Theology and philosophy are an odd couple; neither can be totally separated from the other and, yet, each must keep its own purpose and identity. Compared to the answers Church Fathers formulated in their day and age, St. Thomas Aquinas deserves a special place in history for highlighting the autonomy of philosophy, as well as that of the law. He equally has the merit of pointing out the responsibilities that fall on reason when it questions itself on the basis of its own strengths.

Unlike neo-platonic ideas that saw religion and philosophy inseparably intertwined, the Church Fathers had presented the Christian faith as real philosophy, insisting that this faith corresponds to the needs of Reason in its quest for the truth, that is, a faith that was a “Yes” to truth when compared to mythical religions that had ended up turning into mere custom.

However, when universities were founded in the West, those religions were no more, only Christianity existed. This meant highlighting, in a new way, reason’s own responsibility, one that was not absorbed by the faith. Thomas lived at a special time. For the first time, all of Aristotle’s philosophical writings were available, as were the Hebrew and Arabic text that embodied and extended Greek philosophy. Thus, as Christianity interacted with others and engaged their reason in a new dialogue, it had to fight for its own reasonableness.

The Faculty of Philosophy, i.e. the so-called artists’ faculty, was until then only a preparatory stage before moving on to theology. Afterwards, it became a faculty in its own right, an autonomous partner to theology and the faith which the latter reflected. We cannot dwell on the gripping confrontation that followed. I would say that St. Thomas’ idea about the relationship between philosophy and theology can be expressed by the formula handed down by the Council of Chalcedon on Christology, namely, that philosophy and theology must relate to each other “without confusion and without separation.”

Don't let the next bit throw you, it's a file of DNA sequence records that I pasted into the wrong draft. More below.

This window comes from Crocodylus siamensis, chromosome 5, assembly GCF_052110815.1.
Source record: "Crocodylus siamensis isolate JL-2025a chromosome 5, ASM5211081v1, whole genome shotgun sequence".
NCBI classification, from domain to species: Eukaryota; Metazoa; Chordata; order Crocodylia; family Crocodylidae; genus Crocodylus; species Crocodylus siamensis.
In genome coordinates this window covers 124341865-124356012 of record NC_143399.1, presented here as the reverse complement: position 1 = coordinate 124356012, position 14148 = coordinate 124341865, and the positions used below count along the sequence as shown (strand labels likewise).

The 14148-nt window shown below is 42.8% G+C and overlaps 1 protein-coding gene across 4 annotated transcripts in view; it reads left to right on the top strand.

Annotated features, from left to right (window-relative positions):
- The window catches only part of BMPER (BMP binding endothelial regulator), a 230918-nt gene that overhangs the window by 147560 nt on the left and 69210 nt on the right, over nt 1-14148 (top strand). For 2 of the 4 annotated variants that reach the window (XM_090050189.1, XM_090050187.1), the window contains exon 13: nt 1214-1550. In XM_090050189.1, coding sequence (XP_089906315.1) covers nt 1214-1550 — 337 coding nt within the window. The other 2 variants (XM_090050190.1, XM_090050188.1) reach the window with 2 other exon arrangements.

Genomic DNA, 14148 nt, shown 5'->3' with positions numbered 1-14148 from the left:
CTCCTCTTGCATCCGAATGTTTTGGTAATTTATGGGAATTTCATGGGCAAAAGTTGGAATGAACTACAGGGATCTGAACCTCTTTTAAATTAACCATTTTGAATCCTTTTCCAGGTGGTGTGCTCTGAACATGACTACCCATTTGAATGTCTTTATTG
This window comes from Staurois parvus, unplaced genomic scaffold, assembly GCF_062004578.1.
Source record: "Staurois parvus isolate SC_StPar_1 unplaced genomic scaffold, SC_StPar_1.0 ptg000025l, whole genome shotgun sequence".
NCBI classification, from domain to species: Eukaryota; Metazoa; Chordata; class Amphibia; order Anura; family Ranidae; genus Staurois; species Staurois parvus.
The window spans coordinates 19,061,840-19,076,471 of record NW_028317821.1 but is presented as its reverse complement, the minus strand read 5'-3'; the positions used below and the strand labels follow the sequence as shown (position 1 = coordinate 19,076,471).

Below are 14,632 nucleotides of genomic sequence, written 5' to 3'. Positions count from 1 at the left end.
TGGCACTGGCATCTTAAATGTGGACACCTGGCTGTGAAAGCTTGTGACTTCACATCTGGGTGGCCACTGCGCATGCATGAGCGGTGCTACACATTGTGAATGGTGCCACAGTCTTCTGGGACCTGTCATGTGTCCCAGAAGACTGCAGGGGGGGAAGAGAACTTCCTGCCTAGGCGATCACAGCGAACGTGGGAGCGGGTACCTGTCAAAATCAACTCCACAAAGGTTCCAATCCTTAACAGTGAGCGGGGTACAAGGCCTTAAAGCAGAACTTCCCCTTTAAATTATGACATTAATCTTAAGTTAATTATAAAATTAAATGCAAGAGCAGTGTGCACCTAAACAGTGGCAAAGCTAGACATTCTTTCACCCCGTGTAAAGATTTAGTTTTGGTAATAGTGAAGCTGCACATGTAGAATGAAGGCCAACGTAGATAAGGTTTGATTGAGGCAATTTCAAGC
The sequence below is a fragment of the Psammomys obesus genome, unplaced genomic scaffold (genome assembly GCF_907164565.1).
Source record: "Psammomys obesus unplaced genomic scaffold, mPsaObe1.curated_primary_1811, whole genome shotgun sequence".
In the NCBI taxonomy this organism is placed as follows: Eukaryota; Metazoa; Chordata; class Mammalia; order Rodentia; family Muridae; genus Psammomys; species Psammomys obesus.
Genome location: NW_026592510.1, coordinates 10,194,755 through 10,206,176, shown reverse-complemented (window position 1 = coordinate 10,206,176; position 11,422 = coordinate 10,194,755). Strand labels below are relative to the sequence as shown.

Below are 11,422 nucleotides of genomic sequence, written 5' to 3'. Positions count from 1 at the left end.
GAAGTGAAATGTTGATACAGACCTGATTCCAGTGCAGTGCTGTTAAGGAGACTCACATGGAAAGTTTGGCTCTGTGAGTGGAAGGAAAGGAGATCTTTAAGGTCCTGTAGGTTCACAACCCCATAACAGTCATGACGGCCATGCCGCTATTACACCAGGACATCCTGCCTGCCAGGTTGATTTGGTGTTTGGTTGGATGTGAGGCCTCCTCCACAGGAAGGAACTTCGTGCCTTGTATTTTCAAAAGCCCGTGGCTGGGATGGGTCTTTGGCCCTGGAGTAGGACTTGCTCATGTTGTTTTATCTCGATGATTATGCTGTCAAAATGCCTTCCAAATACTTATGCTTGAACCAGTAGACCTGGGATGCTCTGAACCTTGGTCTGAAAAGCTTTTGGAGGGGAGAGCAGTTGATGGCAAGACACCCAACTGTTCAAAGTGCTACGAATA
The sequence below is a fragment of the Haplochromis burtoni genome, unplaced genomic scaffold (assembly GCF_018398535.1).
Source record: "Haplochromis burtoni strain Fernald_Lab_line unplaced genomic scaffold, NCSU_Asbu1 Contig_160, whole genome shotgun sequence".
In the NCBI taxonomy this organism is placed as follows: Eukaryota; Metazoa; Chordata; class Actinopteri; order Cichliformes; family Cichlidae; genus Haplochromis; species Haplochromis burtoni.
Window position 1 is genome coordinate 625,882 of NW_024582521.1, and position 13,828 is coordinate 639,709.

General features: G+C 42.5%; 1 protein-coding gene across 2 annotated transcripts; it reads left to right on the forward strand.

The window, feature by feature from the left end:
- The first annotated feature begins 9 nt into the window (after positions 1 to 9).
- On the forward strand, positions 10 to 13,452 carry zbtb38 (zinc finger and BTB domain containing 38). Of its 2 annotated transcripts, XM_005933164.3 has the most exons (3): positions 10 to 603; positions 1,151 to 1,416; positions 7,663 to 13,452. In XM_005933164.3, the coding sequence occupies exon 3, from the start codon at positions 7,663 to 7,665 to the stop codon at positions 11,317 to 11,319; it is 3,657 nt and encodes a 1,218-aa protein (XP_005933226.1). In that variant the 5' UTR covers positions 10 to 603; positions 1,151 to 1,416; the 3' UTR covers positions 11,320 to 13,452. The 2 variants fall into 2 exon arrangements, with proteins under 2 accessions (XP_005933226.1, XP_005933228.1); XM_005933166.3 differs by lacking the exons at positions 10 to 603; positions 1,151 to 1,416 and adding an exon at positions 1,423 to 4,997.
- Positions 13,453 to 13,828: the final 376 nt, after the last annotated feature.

“Without confusion” is understood in the sense that each will maintain its own identity, so that philosophy is truly a free and responsible search for reason and aware of its own limits and, thus, of its own greatness and vastness. Theology must instead continue to draw from a source of knowledge that it has not invented and that is always greater than itself, and which always renews the process of thinking since it is never totally exhausted by reflection.

“Without confusion” does not stand alone for there is “without separation,” that is, the idea that philosophy never starts from scratch in isolation, but is part of great dialogue found in the accumulated knowledge that history has bequeathed and which it always critically, but meekly, accepts and develops. Yet, it should not shut itself off from what religions, especially the Christian faith, have received and given to humanity as a sign for the path to follow.

Indeed, history has shown that many of the things that theologians have said in the course of time, or that Church authorities have put in practice, have been proven false and today they confuse us. But it is equally true that the history of the saints, and the history of the humanism that has developed on the basis of the Christian faith, are proof of the truth of this faith in its essential core, making it something that public reason needs. Of course, much of what theology and faith say can only be appropriated from within the faith and thus cannot be seen as a need for those to whom this faith remains inaccessible.